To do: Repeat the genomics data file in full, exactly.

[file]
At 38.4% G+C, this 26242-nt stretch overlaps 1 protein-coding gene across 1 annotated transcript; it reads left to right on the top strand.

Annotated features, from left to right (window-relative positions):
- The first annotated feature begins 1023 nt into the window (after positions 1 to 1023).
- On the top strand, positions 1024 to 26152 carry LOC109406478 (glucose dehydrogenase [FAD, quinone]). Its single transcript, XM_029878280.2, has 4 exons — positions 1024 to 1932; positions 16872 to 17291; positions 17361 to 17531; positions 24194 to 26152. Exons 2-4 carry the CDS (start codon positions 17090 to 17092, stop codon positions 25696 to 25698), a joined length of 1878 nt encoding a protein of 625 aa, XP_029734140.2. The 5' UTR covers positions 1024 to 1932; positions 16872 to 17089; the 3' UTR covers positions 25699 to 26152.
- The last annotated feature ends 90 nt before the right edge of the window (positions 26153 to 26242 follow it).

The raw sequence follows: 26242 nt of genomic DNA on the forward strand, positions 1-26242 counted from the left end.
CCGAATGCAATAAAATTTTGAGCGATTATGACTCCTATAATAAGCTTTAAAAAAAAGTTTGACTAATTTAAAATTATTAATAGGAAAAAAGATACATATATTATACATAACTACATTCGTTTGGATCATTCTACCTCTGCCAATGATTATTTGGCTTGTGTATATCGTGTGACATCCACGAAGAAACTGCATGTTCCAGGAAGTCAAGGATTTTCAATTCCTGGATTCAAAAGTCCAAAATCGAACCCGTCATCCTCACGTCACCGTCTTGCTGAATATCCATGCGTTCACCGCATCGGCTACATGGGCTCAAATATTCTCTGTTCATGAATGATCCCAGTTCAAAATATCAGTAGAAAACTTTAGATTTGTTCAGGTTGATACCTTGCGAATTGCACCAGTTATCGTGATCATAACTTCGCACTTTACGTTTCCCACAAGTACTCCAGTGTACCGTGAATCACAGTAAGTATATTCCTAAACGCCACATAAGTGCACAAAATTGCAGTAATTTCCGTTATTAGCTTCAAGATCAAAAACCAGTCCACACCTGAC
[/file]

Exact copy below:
At 38.4% G+C, this 26242-nt stretch overlaps 1 protein-coding gene across 1 annotated transcript; it reads left to right on the top strand.

Annotated features, from left to right (window-relative positions):
- The first annotated feature begins 1023 nt into the window (after positions 1 to 1023).
- On the top strand, positions 1024 to 26152 carry LOC109406478 (glucose dehydrogenase [FAD, quinone]). Its single transcript, XM_029878280.2, has 4 exons — positions 1024 to 1932; positions 16872 to 17291; positions 17361 to 17531; positions 24194 to 26152. Exons 2-4 carry the CDS (start codon positions 17090 to 17092, stop codon positions 25696 to 25698), a joined length of 1878 nt encoding a protein of 625 aa, XP_029734140.2. The 5' UTR covers positions 1024 to 1932; positions 16872 to 17089; the 3' UTR covers positions 25699 to 26152.
- The last annotated feature ends 90 nt before the right edge of the window (positions 26153 to 26242 follow it).

The raw sequence follows: 26242 nt of genomic DNA on the forward strand, positions 1-26242 counted from the left end.
CCGAATGCAATAAAATTTTGAGCGATTATGACTCCTATAATAAGCTTTAAAAAAAAGTTTGACTAATTTAAAATTATTAATAGGAAAAAAGATACATATATTATACATAACTACATTCGTTTGGATCATTCTACCTCTGCCAATGATTATTTGGCTTGTGTATATCGTGTGACATCCACGAAGAAACTGCATGTTCCAGGAAGTCAAGGATTTTCAATTCCTGGATTCAAAAGTCCAAAATCGAACCCGTCATCCTCACGTCACCGTCTTGCTGAATATCCATGCGTTCACCGCATCGGCTACATGGGCTCAAATATTCTCTGTTCATGAATGATCCCAGTTCAAAATATCAGTAGAAAACTTTAGATTTGTTCAGGTTGATACCTTGCGAATTGCACCAGTTATCGTGATCATAACTTCGCACTTTACGTTTCCCACAAGTACTCCAGTGTACCGTGAATCACAGTAAGTATATTCCTAAACGCCACATAAGTGCACAAAATTGCAGTAATTTCCGTTATTAGCTTCAAGATCAAAAACCAGTCCACACCTGAC